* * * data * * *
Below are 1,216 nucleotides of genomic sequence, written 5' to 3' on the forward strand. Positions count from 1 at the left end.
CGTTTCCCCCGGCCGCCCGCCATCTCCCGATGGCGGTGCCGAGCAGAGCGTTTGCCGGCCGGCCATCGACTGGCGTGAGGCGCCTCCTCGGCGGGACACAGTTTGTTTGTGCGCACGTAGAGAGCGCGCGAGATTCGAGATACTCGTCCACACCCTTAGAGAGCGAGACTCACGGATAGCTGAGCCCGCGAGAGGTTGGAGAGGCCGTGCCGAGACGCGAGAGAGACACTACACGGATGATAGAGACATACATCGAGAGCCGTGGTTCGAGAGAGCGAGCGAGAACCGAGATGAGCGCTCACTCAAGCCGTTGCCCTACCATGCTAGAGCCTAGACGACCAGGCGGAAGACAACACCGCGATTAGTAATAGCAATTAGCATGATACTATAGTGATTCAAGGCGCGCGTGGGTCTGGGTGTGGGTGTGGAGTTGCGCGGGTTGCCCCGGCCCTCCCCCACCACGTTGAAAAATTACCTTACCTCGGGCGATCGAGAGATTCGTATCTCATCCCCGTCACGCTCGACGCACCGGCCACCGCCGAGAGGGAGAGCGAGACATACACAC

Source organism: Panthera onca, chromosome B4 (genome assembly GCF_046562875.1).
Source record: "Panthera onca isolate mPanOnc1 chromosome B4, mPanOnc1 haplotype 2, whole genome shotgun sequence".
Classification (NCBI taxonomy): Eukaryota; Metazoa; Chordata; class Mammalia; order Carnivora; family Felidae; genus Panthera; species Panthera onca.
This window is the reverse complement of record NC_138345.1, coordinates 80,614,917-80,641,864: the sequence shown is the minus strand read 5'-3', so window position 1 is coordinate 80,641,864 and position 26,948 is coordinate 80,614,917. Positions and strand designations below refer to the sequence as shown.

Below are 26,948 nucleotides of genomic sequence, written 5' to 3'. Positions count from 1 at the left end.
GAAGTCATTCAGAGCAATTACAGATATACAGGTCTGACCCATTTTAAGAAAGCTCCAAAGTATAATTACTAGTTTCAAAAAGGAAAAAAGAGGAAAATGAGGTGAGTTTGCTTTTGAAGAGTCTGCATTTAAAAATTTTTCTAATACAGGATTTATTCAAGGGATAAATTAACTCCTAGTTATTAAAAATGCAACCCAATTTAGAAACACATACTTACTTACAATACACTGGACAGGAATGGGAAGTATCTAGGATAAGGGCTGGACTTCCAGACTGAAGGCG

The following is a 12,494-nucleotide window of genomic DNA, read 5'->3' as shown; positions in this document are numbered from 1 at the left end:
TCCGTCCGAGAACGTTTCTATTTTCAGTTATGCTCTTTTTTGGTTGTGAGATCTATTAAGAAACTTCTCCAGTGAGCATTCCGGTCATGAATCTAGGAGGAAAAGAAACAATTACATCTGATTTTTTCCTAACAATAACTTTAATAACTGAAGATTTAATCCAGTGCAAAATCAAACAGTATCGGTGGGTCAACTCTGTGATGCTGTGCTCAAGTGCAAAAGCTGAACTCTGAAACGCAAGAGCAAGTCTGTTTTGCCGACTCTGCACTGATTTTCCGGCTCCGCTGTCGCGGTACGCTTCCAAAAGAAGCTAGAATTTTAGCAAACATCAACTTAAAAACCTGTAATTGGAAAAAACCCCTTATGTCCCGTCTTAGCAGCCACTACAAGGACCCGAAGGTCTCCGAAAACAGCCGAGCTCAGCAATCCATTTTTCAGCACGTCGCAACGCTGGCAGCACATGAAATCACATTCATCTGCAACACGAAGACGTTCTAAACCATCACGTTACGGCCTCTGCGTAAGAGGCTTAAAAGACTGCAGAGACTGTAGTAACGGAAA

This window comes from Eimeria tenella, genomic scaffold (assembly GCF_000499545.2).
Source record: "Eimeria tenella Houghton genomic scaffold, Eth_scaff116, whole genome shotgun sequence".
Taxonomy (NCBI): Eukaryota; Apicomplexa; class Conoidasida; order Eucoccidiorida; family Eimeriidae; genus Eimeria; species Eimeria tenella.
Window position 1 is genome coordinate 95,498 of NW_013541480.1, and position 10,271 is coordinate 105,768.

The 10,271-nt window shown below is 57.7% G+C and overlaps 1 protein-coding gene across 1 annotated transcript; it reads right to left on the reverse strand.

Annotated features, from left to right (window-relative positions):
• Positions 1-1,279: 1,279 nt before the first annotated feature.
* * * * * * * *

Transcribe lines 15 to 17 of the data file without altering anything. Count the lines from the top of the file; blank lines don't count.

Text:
The 10,271-nt window shown below is 57.7% G+C and overlaps 1 protein-coding gene across 1 annotated transcript; it reads right to left on the reverse strand.

Annotated features, from left to right (window-relative positions):
• Positions 1-1,279: 1,279 nt before the first annotated feature.